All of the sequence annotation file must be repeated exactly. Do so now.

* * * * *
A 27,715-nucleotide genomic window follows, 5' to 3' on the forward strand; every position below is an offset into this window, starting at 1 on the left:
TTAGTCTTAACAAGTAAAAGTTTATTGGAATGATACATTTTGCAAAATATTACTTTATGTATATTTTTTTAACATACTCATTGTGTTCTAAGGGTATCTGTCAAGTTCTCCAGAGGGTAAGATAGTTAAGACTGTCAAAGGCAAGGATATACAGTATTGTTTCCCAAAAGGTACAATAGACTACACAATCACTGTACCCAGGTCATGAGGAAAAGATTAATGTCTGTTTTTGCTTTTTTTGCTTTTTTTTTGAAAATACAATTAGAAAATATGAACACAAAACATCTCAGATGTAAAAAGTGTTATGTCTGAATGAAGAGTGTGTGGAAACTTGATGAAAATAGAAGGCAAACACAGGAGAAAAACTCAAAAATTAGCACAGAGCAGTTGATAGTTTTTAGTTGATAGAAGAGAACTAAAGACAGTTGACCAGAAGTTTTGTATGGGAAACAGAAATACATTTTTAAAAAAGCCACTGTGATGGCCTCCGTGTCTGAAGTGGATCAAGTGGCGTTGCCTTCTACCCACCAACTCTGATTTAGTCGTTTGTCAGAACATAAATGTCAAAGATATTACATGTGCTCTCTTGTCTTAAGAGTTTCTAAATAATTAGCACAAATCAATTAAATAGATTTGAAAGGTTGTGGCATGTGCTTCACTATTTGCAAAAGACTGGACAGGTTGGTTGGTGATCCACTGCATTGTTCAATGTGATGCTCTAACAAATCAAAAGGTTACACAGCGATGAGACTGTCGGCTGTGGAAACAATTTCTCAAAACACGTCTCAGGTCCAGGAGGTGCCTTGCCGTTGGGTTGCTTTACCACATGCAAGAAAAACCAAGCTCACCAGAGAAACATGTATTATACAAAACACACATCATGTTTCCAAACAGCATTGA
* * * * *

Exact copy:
A 27,715-nucleotide genomic window follows, 5' to 3' on the forward strand; every position below is an offset into this window, starting at 1 on the left:
TTAGTCTTAACAAGTAAAAGTTTATTGGAATGATACATTTTGCAAAATATTACTTTATGTATATTTTTTTAACATACTCATTGTGTTCTAAGGGTATCTGTCAAGTTCTCCAGAGGGTAAGATAGTTAAGACTGTCAAAGGCAAGGATATACAGTATTGTTTCCCAAAAGGTACAATAGACTACACAATCACTGTACCCAGGTCATGAGGAAAAGATTAATGTCTGTTTTTGCTTTTTTTGCTTTTTTTTTGAAAATACAATTAGAAAATATGAACACAAAACATCTCAGATGTAAAAAGTGTTATGTCTGAATGAAGAGTGTGTGGAAACTTGATGAAAATAGAAGGCAAACACAGGAGAAAAACTCAAAAATTAGCACAGAGCAGTTGATAGTTTTTAGTTGATAGAAGAGAACTAAAGACAGTTGACCAGAAGTTTTGTATGGGAAACAGAAATACATTTTTAAAAAAGCCACTGTGATGGCCTCCGTGTCTGAAGTGGATCAAGTGGCGTTGCCTTCTACCCACCAACTCTGATTTAGTCGTTTGTCAGAACATAAATGTCAAAGATATTACATGTGCTCTCTTGTCTTAAGAGTTTCTAAATAATTAGCACAAATCAATTAAATAGATTTGAAAGGTTGTGGCATGTGCTTCACTATTTGCAAAAGACTGGACAGGTTGGTTGGTGATCCACTGCATTGTTCAATGTGATGCTCTAACAAATCAAAAGGTTACACAGCGATGAGACTGTCGGCTGTGGAAACAATTTCTCAAAACACGTCTCAGGTCCAGGAGGTGCCTTGCCGTTGGGTTGCTTTACCACATGCAAGAAAAACCAAGCTCACCAGAGAAACATGTATTATACAAAACACACATCATGTTTCCAAACAGCATTGA